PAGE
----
"Detectives" is a classic comedy.
We have included this film in our program to illustrate the work and contributions of Marceline day, a star of Silent Hall of Fame.
Warner Bros. keeps a copy of the film locked in their vaults. They do not plan to release it on DVD. They have also refused our multiple requests to make a copy of the film available to Silent Hall of Fame, so we can show it to the public for free. Until and if that happens, we have to rely on newspaper articles about the film from the 1920ies.
Directed by Chester M. Franklin
Written by Robert Lord and Chester M. Franklin
Starring Karl Dane
George K. Arthur
Cinematography John Arnold
Distributed by Metro-Goldwyn-Mayer
Release date June 9, 1928
Running time 7 reels
Country United States
Language Silent, English intertitlesHere are just a few of the reviews for this film:
The popular screen comedians, Karl Dane and George K. Arthur, are in happy vein in "Detectives", the principal picture at Hoyts Regent this week. Farcical, but funny, "Detectives" has a cleverly constructed story, with a hotel detective and a hotel messenger boy as the chief players. George K. Arthur, as the detective of mammoth frame and mammoth conceit, always cuts a humorous picture, while he and Dane are associated in a succession of laughable incidents. Their main activity is the pursuit of a pseudo doctor, who establishes himself in the hotel as a lecturer in Egyptology, and spends his spare time collecting the jewels belonging to other guests. The chase leads them into many exciting happenings, including some weird adventures in a house in which the thief has taken refuge. There is an amusing conclusion when the detective finds himself behind jail bars, while the messenger is loudly praised for the capture of the thief and the recovery of the jewels. Marceline Day is charming as the typist with whom the detective and the messenger are both infatuated. (The Daily News)
"Detectives", featuring Karl Dane and George K. Arthur, deals with the detecting of a master crook by these two mirthmakers. Their jealous antagonism is the medium for much real comedy. Marceline Day gives a pleasing performance as a stenographer, with whom Dane falls in love. (The Mercury)
Quite a few thrills are worked into the mystery plot concerning the disappearance of the jewels which have been stolen by the master crook. Karl Dane and George K. Arthur act as the amateur detectives trying to solve the mystery. A lot of the comedy is worked up through the rivalry of the two for the hand of Marceline Day, who is very attractive as the pretty stenographer at the hotel. (Film Daily)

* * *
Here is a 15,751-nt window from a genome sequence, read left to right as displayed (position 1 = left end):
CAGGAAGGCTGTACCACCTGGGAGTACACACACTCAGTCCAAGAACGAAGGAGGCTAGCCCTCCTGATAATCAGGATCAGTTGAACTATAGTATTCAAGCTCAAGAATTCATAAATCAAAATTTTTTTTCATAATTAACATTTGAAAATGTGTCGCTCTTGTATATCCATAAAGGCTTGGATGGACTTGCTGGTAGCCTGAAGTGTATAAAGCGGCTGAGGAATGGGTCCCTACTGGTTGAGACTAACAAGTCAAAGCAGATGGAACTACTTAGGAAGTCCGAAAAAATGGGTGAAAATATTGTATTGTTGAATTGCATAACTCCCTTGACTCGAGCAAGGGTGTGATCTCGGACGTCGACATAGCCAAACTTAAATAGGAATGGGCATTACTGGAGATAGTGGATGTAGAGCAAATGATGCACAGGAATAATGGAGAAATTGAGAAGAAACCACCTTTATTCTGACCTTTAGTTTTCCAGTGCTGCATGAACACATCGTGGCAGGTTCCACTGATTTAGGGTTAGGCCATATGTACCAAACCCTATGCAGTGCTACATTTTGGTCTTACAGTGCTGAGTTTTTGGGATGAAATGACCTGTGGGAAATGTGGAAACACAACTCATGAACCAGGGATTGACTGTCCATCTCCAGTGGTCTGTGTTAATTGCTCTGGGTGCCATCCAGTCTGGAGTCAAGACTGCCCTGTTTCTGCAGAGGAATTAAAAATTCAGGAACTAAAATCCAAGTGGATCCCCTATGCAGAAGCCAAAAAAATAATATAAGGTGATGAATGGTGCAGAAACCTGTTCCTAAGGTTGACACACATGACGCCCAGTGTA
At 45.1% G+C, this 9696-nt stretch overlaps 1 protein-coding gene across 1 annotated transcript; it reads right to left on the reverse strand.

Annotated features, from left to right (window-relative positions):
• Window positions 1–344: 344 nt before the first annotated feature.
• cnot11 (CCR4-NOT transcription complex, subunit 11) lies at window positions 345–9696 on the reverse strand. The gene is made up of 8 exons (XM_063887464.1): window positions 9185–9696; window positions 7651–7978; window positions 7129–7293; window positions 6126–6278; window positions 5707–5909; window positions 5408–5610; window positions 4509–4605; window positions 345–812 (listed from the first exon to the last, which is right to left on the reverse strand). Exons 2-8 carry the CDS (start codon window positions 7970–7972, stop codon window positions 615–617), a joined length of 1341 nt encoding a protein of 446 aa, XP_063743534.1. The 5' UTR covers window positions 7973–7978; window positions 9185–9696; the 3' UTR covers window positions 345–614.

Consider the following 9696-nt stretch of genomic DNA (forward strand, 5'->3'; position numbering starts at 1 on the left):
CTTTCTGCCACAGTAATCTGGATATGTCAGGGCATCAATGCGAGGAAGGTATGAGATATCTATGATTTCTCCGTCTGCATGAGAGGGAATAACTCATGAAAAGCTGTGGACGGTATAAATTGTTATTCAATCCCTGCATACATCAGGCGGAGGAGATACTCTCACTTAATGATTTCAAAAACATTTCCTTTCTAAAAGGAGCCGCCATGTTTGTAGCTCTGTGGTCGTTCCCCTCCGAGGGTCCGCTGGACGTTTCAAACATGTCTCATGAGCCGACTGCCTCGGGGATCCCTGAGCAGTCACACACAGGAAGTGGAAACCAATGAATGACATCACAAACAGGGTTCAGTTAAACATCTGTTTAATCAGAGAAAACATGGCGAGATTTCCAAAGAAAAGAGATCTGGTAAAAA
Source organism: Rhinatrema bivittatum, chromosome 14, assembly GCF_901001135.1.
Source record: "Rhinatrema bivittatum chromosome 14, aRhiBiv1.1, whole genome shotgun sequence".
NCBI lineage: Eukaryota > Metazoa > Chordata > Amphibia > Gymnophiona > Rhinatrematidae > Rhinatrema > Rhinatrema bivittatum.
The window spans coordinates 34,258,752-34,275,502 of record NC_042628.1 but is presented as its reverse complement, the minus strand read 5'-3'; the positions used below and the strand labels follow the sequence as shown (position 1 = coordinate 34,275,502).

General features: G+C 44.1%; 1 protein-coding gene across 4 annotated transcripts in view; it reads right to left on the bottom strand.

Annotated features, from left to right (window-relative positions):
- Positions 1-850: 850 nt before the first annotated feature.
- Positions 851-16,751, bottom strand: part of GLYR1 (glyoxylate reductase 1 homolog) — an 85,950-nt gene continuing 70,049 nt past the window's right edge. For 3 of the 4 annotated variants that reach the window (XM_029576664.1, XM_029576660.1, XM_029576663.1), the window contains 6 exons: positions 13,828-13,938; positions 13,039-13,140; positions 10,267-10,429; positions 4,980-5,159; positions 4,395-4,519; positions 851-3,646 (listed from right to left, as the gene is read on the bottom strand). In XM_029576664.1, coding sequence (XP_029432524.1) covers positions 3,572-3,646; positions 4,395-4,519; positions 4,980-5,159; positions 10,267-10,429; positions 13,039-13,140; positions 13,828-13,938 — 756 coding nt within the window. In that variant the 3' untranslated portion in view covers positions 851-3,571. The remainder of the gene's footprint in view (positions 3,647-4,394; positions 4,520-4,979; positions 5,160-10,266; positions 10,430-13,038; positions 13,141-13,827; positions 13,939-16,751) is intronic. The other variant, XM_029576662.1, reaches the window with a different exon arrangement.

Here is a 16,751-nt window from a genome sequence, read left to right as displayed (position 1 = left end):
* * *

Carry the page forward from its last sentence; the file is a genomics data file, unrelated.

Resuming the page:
"Detectives", showing at the Star Court Theatre tonight, is a Metro-Goldwyn-Mayer mystery story with all the thrills of an excellently produced crook drama - and the comedy introduced by Dane and Arthur, the former a house detective, and the latter as a bellboy at a fashionable hotel, both blundering innocently into one thrilling situation after another, is undoubtedly the laugh of the year. This picture from comedy headquarters provides more scope than ever for the individual talent of Karl Dane and George K. Arthur, while Marceline Day as the stenographer - she also appeared with the Dane-Arthur comedy team in "Rookies" - is as fresh and sweet as ever. (Northern Star)
"Detectives" features Karl Dane, George K. Arthur and Marceline Day, the noted comedy trio, who are too well known to our audience to need introduction. Suffice to say is that "Detectives" is the mightiest mirth-making mystery yet screened. (Chronicle)
Marceline Day's portrayal of the stenographer, for whose favors both Karl Dane and George K. Arthur fight in "Detectives", again gives a most pleasing performance. The Dane-Arthur comedy team surpasses even its memorable work in "Rookies". (Evening Post)
You can see a slideshow of stills from this film and other interesting stuff on our website silent-hall-of-fame.org.
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